That’s why I’ve decided that our 1000th customer will get their order for free and a £50 voucher to use on the site 🙂

I hope that doesn’t sound like a cheap marketing gimmick, I genuinely want to thank every customer and everyone else that’s helped support the site and this is my way of showing that. Who knows, maybe I’ll be writing a similar post marking the 10,000th customer soon 😉

Create a smooth loading spinner using only CSS

We’ve all seen loading spinners and they generally look like this:



This is just an animated gif and has the following drawbacks:

  • Limited to 256 colours
  • Need to regenerate the image if you want a different colour.
  • Framerate and resolution set when you create the image. (and increasing either will hurt load times).
  • Playback is jerky until all frames are downloaded

Wouldn’t it be better to use some vector magic and hardware-accelerated loveliness to get a spinner like this:

Mmmmm, hot-diggity, how delicious is that?!

Let’s do it!

For all the examples, there is no javascript and the only html markup is this:


Rounding a square

To create the loader I had to be a bit creative. Firstly, the circle is simply the border of a div with corners so round it become a circle:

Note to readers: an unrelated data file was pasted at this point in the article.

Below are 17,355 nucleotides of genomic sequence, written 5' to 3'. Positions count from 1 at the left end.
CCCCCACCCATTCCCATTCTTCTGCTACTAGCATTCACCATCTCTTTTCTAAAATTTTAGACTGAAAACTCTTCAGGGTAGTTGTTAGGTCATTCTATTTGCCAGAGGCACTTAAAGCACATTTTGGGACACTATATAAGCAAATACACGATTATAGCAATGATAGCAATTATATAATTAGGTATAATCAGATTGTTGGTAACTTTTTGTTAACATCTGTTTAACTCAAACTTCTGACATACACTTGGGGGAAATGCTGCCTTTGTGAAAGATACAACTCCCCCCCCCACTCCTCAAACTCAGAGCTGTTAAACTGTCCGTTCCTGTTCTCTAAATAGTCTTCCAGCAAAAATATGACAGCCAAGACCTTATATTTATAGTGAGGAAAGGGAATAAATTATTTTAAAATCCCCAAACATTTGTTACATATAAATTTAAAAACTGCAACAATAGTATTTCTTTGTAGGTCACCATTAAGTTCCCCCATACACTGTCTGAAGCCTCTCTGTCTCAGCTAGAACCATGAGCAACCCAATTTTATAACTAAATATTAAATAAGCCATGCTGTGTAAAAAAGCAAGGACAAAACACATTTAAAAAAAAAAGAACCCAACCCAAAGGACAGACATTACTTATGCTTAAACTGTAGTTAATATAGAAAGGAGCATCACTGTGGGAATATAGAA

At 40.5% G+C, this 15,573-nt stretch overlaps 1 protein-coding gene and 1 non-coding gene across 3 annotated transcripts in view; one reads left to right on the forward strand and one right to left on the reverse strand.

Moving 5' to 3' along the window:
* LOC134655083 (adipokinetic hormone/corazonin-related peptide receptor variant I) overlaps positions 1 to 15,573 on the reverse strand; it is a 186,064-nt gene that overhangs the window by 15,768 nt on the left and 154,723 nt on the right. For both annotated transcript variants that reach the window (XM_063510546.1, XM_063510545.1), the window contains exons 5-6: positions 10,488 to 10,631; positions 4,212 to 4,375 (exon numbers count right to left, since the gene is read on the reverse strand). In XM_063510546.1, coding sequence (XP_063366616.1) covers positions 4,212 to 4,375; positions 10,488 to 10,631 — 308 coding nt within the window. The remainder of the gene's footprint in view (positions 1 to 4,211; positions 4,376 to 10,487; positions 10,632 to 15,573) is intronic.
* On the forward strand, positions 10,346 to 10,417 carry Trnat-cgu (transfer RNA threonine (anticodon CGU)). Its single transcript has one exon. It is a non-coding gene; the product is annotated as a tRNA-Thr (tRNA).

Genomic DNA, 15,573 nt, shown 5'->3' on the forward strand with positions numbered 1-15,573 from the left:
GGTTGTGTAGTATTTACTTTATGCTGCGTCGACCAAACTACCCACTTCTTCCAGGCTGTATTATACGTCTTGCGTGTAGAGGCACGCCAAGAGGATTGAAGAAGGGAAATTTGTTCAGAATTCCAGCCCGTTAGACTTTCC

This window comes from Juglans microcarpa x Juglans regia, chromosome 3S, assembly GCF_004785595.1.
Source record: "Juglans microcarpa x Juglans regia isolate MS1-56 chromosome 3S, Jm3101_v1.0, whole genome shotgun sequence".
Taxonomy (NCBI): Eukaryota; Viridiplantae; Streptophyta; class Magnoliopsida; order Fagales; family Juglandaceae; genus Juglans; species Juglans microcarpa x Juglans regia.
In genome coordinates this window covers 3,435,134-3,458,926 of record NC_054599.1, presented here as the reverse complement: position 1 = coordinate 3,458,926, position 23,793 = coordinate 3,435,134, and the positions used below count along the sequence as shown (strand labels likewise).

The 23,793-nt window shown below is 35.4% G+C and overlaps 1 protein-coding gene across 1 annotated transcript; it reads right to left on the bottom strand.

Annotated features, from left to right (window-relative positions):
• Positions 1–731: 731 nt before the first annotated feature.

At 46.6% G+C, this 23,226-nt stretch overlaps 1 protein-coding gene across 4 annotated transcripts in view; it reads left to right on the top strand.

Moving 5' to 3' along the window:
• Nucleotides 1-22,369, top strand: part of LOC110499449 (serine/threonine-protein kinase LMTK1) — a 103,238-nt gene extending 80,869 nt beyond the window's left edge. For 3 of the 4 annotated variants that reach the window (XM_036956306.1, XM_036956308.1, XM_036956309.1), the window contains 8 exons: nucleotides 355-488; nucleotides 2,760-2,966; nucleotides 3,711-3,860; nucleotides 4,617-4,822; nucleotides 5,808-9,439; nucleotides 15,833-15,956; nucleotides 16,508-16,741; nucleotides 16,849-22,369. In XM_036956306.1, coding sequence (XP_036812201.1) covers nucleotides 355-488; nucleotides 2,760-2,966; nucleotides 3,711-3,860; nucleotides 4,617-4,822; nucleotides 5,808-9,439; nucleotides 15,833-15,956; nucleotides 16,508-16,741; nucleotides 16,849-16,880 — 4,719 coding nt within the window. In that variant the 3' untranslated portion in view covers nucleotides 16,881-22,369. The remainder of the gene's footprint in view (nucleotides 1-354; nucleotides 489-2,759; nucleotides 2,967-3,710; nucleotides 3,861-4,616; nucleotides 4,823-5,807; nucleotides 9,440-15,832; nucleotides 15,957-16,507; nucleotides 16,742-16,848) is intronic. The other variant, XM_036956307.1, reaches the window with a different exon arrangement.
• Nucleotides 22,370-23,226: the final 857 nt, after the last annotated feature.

.spinner {
  width: 50px;
  height: 50px;
  border: solid 3px #DB73D7;

  -webkit-border-radius: 50%;
     -moz-border-radius: 50%;
          border-radius: 50%;


But we don’t want a circle, we want an arc, so one way is to set the border-width to 0px except for one edge:

.spinner {
  width: 50px;
  height: 50px;
  border: solid #DB73D7;
  border-width: 3px 0px 0px 0px;

  -webkit-border-radius: 50%;
     -moz-border-radius: 50%;
          border-radius: 50%;


Now all that’s left is to animate it:

.spinner {
  width: 50px;
  height: 50px;
  border: solid #DB73D7;
  border-width: 3px 0px 0px 0px;

  -webkit-border-radius: 50%;
     -moz-border-radius: 50%;
          border-radius: 50%;

  -webkit-animation: spin 0.5s infinite linear;
     -moz-animation: spin 0.5s infinite linear;
       -o-animation: spin 0.5s infinite linear;
          animation: spin 0.5s infinite linear;

@-webkit-keyframes spin {
  from {-webkit-transform: rotate(0deg);}
  to   {-webkit-transform: rotate(359deg);}

@-moz-keyframes spin {
  from {-moz-transform: rotate(0deg);}
  to   {-moz-transform: rotate(359deg);}

@-o-keyframes spin {
  from {-o-transform: rotate(0deg);}
  to   {-o-transform: rotate(359deg);}

@keyframes spin{
  from {transform: rotate(0deg);}
  to   {transform: rotate(359deg);}

Square capped

Alternatively, you can set the border-color to transparent except for one edge. This gives the arc a more traditional square capped edge:

.spinner {
  border: solid 3px rgba(0,0,0,0);
  border-top-color: #DB73D7;

You can play with the code in this JS Bin. You can easily change the speed, size, colour. Why not try replacing the simple “linear” animation with something a bit more interesting like:

cubic-bezier(0.1, 0.2, 0.4, 0.1)

If you make something interesting, please post links to your creations in the comments below 🙂